Wednesday, November 6, 2019

Remembrance Sunday and the Athy men who died in World War 1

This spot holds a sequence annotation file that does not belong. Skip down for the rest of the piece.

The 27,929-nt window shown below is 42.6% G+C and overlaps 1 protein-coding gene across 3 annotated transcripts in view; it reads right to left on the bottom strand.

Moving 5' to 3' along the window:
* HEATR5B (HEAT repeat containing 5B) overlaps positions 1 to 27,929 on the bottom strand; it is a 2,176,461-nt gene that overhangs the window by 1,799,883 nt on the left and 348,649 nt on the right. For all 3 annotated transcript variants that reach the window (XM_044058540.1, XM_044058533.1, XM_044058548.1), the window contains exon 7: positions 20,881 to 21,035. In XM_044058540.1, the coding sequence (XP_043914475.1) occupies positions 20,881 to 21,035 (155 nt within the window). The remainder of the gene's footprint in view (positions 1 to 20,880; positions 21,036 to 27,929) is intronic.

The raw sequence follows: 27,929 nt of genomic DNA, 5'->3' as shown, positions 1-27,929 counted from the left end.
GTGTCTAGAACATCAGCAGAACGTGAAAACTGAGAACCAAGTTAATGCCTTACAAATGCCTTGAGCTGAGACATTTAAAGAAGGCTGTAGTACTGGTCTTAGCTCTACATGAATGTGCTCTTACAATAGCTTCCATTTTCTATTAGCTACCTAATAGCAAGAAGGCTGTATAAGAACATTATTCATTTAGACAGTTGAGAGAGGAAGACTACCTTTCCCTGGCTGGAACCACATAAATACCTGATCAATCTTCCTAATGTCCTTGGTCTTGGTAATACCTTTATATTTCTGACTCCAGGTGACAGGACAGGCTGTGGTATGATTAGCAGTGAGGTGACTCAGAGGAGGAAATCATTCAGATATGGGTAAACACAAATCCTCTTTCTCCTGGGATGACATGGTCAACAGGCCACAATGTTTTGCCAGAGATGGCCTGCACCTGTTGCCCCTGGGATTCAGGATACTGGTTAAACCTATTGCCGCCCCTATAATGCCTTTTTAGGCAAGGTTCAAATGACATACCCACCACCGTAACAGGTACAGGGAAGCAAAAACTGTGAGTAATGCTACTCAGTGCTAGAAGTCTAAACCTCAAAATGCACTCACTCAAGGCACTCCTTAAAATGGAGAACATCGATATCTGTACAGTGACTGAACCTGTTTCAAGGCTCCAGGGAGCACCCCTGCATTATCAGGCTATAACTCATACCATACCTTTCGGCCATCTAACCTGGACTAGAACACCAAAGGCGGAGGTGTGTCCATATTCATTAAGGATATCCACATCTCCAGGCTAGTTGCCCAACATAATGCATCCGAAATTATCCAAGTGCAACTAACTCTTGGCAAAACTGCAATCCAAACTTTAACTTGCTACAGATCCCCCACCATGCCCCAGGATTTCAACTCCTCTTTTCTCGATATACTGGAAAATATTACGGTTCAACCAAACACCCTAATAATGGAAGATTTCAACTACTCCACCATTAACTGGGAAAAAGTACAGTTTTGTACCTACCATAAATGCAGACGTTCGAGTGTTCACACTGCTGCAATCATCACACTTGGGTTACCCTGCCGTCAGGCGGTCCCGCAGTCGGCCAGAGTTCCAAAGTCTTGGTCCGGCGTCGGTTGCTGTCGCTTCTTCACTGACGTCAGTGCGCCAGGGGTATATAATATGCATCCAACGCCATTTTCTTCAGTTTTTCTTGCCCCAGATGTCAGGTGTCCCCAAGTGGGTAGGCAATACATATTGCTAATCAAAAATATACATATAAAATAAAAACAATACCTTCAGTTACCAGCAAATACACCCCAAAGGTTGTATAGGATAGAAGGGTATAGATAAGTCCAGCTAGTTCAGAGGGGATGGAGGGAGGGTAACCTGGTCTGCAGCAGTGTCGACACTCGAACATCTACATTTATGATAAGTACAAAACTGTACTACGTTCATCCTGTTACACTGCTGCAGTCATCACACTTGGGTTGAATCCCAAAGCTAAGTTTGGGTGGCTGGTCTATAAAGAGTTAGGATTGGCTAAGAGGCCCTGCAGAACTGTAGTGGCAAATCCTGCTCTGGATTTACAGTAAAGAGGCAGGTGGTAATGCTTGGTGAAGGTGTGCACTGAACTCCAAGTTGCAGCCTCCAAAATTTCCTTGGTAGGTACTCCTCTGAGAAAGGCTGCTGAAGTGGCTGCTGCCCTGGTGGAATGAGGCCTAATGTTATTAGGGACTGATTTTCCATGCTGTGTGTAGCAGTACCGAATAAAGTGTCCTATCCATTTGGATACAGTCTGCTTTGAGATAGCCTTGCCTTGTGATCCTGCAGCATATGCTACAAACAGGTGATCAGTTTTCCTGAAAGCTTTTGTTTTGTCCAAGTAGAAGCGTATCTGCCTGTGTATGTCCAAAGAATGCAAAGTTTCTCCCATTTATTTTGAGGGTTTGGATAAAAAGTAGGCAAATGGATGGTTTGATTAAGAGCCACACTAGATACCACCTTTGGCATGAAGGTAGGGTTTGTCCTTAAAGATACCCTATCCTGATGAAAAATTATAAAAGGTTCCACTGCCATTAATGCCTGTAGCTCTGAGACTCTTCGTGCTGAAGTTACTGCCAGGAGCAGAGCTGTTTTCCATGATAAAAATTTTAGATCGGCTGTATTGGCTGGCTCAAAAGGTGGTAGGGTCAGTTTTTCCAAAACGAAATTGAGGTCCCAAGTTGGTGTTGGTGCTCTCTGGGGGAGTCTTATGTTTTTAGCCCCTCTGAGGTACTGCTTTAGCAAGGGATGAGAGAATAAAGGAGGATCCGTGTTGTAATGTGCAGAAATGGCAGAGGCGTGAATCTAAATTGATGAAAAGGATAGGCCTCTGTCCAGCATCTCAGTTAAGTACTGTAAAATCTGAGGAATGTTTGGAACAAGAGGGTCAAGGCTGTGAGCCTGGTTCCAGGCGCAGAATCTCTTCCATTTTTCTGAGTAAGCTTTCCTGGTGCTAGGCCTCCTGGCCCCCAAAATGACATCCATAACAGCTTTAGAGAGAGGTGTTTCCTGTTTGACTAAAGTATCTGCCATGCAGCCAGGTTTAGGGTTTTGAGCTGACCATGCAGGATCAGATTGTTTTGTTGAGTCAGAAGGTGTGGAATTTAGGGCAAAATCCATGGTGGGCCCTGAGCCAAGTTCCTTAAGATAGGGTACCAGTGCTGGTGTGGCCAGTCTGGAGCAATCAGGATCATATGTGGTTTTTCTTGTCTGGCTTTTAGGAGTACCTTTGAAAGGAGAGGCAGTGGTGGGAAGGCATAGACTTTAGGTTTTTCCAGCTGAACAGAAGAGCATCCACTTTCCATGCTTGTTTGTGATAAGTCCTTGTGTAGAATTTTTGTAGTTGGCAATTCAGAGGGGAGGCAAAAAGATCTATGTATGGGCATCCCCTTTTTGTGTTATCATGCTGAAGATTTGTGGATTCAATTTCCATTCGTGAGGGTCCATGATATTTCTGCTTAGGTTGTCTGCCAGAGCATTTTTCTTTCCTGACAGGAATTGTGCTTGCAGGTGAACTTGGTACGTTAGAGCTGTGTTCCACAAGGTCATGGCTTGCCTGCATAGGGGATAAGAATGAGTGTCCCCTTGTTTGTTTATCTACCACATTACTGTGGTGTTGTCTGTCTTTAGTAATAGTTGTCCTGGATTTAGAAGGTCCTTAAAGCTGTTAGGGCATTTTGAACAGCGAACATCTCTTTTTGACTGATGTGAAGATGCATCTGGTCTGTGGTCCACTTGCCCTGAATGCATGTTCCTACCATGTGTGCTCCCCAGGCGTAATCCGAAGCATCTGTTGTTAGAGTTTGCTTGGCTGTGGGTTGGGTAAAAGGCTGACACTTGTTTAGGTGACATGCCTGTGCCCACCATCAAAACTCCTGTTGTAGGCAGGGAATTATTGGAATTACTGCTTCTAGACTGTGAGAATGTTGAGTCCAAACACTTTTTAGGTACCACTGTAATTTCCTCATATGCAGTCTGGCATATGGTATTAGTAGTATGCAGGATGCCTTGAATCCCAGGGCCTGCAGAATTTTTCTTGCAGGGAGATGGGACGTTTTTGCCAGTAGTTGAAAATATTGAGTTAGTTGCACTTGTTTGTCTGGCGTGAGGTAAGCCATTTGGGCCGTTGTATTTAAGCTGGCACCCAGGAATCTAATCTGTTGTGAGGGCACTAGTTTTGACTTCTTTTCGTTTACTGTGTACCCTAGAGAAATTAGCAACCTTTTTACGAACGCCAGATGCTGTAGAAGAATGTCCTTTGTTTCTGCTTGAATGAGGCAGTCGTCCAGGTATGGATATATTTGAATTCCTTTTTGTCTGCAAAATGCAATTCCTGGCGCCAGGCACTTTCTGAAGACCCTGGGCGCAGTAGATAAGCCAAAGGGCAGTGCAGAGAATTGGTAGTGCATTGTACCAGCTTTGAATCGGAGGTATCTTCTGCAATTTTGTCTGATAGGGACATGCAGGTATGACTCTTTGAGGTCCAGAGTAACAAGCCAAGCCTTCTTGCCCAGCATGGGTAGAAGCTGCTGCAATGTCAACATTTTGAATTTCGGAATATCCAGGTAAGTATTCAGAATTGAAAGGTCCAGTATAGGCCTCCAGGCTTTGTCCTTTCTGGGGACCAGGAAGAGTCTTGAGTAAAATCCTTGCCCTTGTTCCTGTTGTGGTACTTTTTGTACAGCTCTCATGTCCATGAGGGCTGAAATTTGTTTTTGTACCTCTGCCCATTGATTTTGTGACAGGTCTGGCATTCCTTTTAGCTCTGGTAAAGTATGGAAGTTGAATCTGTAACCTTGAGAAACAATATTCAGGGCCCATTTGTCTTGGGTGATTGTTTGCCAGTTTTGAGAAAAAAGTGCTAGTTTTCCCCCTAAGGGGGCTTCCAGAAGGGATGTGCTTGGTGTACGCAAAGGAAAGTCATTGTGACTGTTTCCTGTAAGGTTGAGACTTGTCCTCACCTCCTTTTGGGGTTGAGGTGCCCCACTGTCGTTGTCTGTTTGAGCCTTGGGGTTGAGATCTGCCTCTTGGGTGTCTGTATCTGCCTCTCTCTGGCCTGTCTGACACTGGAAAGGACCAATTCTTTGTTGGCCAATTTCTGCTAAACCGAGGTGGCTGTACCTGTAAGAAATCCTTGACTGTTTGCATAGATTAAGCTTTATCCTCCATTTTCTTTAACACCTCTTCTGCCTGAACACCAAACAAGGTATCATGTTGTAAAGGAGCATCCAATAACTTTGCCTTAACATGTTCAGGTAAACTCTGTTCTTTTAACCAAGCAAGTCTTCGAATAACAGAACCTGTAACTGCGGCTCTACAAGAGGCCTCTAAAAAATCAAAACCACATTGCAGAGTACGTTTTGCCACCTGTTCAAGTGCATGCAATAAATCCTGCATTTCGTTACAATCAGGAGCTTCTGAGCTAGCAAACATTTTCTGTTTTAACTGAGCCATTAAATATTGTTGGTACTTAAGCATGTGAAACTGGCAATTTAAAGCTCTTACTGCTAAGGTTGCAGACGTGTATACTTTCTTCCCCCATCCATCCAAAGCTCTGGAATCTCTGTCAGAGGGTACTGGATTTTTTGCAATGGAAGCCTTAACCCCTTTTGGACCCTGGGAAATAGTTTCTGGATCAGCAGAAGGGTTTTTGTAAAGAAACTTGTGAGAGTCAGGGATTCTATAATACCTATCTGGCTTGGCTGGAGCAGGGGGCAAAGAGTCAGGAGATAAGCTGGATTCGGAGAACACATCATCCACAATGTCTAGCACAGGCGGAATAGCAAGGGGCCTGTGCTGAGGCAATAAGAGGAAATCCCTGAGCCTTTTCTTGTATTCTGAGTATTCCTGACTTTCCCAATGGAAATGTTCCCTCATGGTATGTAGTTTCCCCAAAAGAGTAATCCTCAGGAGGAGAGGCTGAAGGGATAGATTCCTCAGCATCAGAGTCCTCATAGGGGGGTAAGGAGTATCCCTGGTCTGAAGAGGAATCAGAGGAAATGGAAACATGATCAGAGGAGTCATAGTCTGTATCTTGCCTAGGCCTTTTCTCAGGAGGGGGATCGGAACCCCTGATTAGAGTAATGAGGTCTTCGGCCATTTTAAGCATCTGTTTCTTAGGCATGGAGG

In recent weeks Athy remembered and honoured the local men and women who participated in the fight for Irish independence. The War of Independence exhibition in the Town Hall which has just concluded was a fitting reminder of the debt which the present generation owes to those brave men and women of an earlier generation. Next Sunday on a day designated as Remembrance Sunday we will have the opportunity to remember and honour a generation of local men who responded to the call of Church and civic leaders by enlisting in the fight against Germany in the 1914-1918 war. Athy, the town founded by the Anglo Normans at the end of the 12th century, and located on the Marches of Kildare was garrisoned from an early age to provide a first line of defence for the settlers living within the English Pale. That continuous long-term military presence had a beneficial effect on the growth of the town of Athy and also helped create a tradition of military service amongst the local men. Even as the 1798 Kildare rebels planned their uprising many of their neighbour’s sons had already enlisted to serve overseas in the British army and navy. Local recruitment increased during the Crimean war and the Boer war and reached a peak during the First World War. That latter war occurred at a time when local men were largely dependent on seasonal employment on local farms and in the local brickyards. They responded positively and in large numbers to the call of their parish priest Canon Mackey, encouraged by the chairman of Athy Urban District Council, to enlist for the duration of the war which everybody confidently expected would be concluded by Christmas 1914. Those who enlisted were cheered as they paraded behind the Leinster Street Fife and Drum Band en route to the regimental depots in Naas and Dublin. The prospect of serving overseas for men who had never previously left their hometown, coupled with the prospect of an apparently exciting life in uniform, appealed to young men whose largely unemployed lives had been lived out in the poverty-stricken back streets of Athy. Sadly, upwards of 133 young Athy men never survived the 1914-1918 war. For many of those who died there are no known graves, their bodies even if recovered were never identified. Other men including Athy natives Michael Bowden, his brother-in-law John Byrne, Martin Maher and Jack ‘Skurt’ Doyle were captured following the Battle of Mons and spent years in captivity in the prison of war camp at Limburg. ‘Skurt’ Doyle was the only soldier of the four named who survived the war. Bowden, Byrne and Maher died in the prison of war camp and are today buried in German soil. Of the 133 Athy men whose lives were lost during the 1914/’18 war six are buried in St. Michael’s Cemetery. Martin Hyland of Offaly Street died in Cambridge Hospital, aged 29 years and at the request of his young widow his remains were brought back to Athy. Michael O’Brien of Meeting Lane was killed at Carlow Railway Station while at home on leave. He was 27 years of age. John Lawler of Ardreigh, aged 37 years, had served in South Africa during the Boer War. He was survived by his widow Elizabeth. Michael Byrne was 27 years of age when he died 10 days after the war ended, a casualty of the influenza epidemic. James Dwyer, aged 39 years, died on 31st March 1918, while Thomas Flynn from Whitebog, one of four brothers who had enlisted, died on 26th February 1915 aged 28 years. The soldiers who survived the war and who returned to Athy, lived out their lives in a country where politics and allegiances had changed radically since the start of the war. The rise of Sinn Fein prompted by the execution of the leaders of the 1916 Rising saw Irish support for the 1914-1918 war decline rapidly. The 1,600 men from Athy and district who had enlisted in the first nine months of the war were cut adrift by a political movement which was fast growing back in their hometown. The community wide support they received when enlisting had gone and on their return to Ireland they were the forgotten soldiers of a conflict which had engulfed the world. The present generation fully accept that those men are an important part of our shared history and as such deserve to be remembered and honoured with dignity. At 3 p.m. on Remembrance Sunday the people of Athy as they have done for the last 20 years or so will gather in St. Michael’s Cemetery to remember and show respect for an earlier generation of local men whose lives and ambitions were cut short by a savage war.

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